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ARS Home » Southeast Area » Raleigh, North Carolina » Plant Science Research » Research » Publications at this Location » Publication #295925

Title: Pasture management – Converting carbon in the air into something useful on the ground

item Franzluebbers, Alan

Submitted to: Meeting Abstract
Publication Type: Abstract Only
Publication Acceptance Date: 6/23/2013
Publication Date: 6/24/2013
Citation: Franzluebbers, A.J. 2013. Pasture management – Converting carbon in the air into something useful on the ground. Meeting Abstract. Iowa Grazing Conference, 25-26 June 2013, Creston, Iowa.

Interpretive Summary:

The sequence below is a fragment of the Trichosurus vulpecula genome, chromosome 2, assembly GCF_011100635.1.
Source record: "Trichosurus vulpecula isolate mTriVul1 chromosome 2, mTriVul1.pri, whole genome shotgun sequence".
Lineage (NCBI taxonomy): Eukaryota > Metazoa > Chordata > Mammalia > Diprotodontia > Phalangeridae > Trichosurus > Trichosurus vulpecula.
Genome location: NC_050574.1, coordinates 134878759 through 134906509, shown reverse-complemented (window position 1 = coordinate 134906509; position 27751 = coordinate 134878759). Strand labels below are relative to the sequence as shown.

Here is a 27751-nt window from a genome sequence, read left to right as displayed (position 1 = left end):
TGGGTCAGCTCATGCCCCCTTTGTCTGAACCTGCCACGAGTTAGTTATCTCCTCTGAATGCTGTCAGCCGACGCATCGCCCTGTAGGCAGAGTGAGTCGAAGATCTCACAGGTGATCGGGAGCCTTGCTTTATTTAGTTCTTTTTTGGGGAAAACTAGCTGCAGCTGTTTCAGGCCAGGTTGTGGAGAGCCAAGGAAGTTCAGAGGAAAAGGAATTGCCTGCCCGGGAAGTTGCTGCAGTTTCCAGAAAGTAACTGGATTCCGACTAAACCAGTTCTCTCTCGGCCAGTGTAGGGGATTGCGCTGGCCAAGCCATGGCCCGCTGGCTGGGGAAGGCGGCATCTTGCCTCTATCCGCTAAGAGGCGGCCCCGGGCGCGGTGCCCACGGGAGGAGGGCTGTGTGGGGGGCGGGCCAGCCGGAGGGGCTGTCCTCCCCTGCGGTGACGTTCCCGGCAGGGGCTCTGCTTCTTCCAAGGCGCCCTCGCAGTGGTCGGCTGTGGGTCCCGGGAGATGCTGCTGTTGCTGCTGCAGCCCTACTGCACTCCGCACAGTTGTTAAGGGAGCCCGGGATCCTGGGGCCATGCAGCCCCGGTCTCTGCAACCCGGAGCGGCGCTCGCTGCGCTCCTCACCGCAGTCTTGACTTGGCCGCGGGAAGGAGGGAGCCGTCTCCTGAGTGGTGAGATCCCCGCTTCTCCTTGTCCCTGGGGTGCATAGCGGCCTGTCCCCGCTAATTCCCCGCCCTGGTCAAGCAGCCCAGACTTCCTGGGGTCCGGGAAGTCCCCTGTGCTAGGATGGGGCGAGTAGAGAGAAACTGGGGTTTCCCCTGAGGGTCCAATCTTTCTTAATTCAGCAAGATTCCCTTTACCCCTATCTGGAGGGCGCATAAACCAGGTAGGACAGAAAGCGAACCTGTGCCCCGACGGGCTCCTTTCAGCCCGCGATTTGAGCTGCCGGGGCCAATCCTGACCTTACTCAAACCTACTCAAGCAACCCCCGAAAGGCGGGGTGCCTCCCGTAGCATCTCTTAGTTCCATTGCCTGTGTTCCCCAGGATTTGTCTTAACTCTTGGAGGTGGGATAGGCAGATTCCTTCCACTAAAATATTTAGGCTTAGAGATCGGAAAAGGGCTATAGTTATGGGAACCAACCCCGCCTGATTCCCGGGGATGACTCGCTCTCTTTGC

Technical Abstract: Soil organic matter is a key indicator of agricultural productivity, water relations, nutrient cycling, biodiversity, and greenhouse gas mitigation potential. This presentation was made at the Iowa Grazing Conference to describe to what soil organic carbon is, how soil organic carbon affects other important soil properties, and how pasture management affects soil organic carbon stock and distribution in the soil profile. Data presented showed that establishment of perennial grass pastures can sequester soil organic carbon at rates of 0.25 to 1.25 Mg C/ha/yr. Soil organic carbon sequestration rate was shown to be affected by forage type, fertilization, forage utilization, animal behavior, and soil sampling depth. Negative and positive changes in soil porosity, infiltration, and organic matter can occur with animal grazing, but the effects are dependent on the balance between carrying capacity and stocking density.